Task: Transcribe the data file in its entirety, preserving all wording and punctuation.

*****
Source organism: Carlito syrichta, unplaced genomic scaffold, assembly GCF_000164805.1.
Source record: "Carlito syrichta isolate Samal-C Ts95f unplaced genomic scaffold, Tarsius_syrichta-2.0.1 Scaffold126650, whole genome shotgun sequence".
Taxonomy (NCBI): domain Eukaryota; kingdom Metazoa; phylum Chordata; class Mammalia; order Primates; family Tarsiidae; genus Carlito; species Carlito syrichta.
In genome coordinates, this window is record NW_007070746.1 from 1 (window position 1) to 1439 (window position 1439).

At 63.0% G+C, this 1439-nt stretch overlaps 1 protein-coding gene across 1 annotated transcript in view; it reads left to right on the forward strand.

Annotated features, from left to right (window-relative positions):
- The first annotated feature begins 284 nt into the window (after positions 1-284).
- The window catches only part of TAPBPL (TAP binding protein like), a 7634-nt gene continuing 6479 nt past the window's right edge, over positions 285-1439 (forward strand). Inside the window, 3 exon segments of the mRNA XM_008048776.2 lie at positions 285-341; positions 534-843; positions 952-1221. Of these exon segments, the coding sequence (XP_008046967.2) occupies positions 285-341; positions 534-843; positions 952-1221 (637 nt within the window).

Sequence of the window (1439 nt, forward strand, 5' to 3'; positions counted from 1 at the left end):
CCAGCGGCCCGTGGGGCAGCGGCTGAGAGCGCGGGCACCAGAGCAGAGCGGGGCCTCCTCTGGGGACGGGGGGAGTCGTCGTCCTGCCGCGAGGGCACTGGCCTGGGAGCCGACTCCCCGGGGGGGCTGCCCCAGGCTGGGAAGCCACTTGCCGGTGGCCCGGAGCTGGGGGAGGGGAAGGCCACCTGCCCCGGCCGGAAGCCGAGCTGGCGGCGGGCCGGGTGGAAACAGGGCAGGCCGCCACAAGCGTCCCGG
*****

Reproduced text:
Source organism: Carlito syrichta, unplaced genomic scaffold, assembly GCF_000164805.1.
Source record: "Carlito syrichta isolate Samal-C Ts95f unplaced genomic scaffold, Tarsius_syrichta-2.0.1 Scaffold126650, whole genome shotgun sequence".
Taxonomy (NCBI): domain Eukaryota; kingdom Metazoa; phylum Chordata; class Mammalia; order Primates; family Tarsiidae; genus Carlito; species Carlito syrichta.
In genome coordinates, this window is record NW_007070746.1 from 1 (window position 1) to 1439 (window position 1439).

At 63.0% G+C, this 1439-nt stretch overlaps 1 protein-coding gene across 1 annotated transcript in view; it reads left to right on the forward strand.

Annotated features, from left to right (window-relative positions):
- The first annotated feature begins 284 nt into the window (after positions 1-284).
- The window catches only part of TAPBPL (TAP binding protein like), a 7634-nt gene continuing 6479 nt past the window's right edge, over positions 285-1439 (forward strand). Inside the window, 3 exon segments of the mRNA XM_008048776.2 lie at positions 285-341; positions 534-843; positions 952-1221. Of these exon segments, the coding sequence (XP_008046967.2) occupies positions 285-341; positions 534-843; positions 952-1221 (637 nt within the window).

Sequence of the window (1439 nt, forward strand, 5' to 3'; positions counted from 1 at the left end):
CCAGCGGCCCGTGGGGCAGCGGCTGAGAGCGCGGGCACCAGAGCAGAGCGGGGCCTCCTCTGGGGACGGGGGGAGTCGTCGTCCTGCCGCGAGGGCACTGGCCTGGGAGCCGACTCCCCGGGGGGGCTGCCCCAGGCTGGGAAGCCACTTGCCGGTGGCCCGGAGCTGGGGGAGGGGAAGGCCACCTGCCCCGGCCGGAAGCCGAGCTGGCGGCGGGCCGGGTGGAAACAGGGCAGGCCGCCACAAGCGTCCCGG